After Life, Second Season - Ricky Gervais As The Master Of Grieving and Grumbling, The Very British Way
There is so much time to watch Netflix these days, that you get the feeling, this is it, you have seen it all, no more recommendations, please, no more adjusting to you "profile". But then there comes a sequel of a show you loved so very much the first time around, that you cannot resist. Good for you!
"After Life" is the meanwhile-in-a-little-town-near-London story of a not-so-merry widower who had lost his beloved wife to cancer some time ago and is not even willing to go on with his life - at least he wants to feel miserable and depressed, close to suicide and full of guilty feelings for having survived.
The setting is half "The Office", half "About A Boy": a cast full of characters you fall in love with, from a self confident sex worker to lost left husband to a doubtful generous publisher to a fellow widow lady to a bunch of over-weight people or homeless postmen to just your normal desperate single women.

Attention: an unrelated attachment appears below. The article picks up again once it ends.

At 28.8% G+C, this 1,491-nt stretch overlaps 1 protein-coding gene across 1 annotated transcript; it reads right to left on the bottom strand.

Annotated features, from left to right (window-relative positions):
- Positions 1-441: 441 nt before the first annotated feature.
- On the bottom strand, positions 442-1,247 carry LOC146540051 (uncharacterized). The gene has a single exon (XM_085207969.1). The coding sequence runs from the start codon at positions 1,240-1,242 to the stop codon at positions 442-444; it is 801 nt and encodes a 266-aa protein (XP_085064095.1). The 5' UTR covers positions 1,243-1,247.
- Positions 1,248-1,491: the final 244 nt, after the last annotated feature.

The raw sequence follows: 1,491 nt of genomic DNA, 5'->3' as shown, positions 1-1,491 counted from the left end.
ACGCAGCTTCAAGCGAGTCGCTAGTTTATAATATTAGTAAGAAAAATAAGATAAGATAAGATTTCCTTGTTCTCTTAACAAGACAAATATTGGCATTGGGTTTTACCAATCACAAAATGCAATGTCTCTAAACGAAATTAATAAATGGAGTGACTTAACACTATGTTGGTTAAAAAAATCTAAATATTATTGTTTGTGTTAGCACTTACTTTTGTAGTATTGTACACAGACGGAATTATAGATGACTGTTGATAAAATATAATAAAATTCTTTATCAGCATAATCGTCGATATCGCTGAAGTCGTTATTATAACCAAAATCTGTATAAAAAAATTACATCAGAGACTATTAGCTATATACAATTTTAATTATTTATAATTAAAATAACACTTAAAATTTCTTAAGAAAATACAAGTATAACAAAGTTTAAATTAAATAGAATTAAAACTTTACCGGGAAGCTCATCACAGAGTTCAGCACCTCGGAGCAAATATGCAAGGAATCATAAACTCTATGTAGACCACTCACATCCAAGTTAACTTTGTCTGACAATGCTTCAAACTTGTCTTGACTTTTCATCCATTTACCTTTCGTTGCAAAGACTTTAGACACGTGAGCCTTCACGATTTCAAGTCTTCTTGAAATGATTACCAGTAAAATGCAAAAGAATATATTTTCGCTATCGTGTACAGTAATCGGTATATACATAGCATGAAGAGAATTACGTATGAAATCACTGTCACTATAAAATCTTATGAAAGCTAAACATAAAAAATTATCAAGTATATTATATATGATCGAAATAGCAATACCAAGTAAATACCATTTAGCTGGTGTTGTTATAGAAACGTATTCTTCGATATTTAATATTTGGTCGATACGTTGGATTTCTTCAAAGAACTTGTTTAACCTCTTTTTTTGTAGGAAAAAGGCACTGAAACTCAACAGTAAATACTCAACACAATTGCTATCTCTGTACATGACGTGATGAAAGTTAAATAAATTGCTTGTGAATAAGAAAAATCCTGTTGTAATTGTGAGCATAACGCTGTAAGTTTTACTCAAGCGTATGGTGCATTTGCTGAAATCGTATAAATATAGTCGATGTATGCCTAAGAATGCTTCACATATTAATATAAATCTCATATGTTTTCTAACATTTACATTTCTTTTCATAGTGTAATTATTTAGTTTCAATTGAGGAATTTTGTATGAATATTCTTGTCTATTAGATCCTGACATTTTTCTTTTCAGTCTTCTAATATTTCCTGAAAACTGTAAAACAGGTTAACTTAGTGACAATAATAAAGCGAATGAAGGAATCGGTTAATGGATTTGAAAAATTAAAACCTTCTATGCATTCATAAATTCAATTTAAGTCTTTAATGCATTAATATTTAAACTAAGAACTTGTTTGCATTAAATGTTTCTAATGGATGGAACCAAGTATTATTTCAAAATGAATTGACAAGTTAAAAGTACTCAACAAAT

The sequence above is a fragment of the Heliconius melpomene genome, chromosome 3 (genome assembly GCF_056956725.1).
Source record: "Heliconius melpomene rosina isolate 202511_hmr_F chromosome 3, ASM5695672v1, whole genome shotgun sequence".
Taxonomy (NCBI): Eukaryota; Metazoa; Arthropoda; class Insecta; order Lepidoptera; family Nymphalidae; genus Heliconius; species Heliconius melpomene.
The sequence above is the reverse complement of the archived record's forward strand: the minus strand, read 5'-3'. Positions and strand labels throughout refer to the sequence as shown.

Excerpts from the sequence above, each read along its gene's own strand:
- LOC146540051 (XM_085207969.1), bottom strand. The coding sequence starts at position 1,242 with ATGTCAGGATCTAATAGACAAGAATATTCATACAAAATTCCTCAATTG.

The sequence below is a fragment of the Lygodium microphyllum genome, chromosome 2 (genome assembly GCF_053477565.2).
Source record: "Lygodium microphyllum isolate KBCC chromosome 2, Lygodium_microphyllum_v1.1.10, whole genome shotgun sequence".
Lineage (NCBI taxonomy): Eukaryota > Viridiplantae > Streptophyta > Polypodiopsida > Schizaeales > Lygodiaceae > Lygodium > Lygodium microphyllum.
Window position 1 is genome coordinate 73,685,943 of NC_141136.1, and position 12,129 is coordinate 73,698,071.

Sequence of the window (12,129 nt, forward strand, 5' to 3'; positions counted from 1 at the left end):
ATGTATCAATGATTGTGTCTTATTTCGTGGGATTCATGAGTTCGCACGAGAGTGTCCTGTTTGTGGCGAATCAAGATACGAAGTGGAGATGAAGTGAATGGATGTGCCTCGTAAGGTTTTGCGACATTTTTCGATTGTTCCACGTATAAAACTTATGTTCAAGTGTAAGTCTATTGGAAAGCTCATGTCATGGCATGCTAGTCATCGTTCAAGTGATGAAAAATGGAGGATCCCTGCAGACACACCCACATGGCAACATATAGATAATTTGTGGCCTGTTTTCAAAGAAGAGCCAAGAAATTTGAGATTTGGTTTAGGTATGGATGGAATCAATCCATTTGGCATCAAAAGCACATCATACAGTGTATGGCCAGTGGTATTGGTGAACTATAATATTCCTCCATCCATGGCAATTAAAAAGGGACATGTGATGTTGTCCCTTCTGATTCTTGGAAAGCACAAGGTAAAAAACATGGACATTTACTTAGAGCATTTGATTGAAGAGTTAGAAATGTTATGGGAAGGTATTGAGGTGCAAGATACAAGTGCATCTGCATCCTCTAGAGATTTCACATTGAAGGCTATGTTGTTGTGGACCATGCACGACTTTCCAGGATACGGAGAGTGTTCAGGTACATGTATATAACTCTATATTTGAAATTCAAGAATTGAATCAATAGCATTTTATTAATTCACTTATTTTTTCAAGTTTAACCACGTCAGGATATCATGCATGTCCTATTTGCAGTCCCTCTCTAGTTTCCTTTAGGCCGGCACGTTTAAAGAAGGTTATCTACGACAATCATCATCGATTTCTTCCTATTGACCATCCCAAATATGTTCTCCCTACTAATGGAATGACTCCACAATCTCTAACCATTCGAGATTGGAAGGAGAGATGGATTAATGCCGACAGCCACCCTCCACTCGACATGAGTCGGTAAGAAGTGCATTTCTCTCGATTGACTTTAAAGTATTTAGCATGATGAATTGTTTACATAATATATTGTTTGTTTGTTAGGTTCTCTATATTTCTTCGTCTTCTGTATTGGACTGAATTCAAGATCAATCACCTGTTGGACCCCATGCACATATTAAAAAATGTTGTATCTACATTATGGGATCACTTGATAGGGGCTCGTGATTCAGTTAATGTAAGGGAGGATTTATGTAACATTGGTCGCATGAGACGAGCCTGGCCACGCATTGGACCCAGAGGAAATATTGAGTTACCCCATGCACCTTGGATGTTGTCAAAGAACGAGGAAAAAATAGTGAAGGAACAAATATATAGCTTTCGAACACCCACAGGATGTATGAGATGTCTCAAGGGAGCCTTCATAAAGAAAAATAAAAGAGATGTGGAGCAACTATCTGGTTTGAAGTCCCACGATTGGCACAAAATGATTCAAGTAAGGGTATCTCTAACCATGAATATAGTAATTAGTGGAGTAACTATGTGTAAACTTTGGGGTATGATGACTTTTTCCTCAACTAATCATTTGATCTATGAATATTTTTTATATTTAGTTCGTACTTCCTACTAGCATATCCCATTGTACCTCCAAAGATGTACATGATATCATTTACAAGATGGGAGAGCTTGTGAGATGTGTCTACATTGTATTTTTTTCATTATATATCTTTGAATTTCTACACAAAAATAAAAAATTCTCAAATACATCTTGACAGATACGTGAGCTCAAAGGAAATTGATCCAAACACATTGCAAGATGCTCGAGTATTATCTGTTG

The thing is: There was never a more convincing love declaration.
You chuckle among tears, you yearn for the next episode, you get addicted to every emotion of every character, even the minor parts, sketched just within two or three dialogues.
When talking about Ricky Gervais, Madonna once said, she adores him so much, she would "go and sweep his floors" if that would bring her closer to him. That was back then when she herself was married to a London director and very much in love with everything British. That is some time ago, right now, she would probably rave about all things Portuguese.
For me, there is just nothing better than anything British: no pop music, no country style, no fashion, no sense of humor. And above all that, there is Ricky Gervais.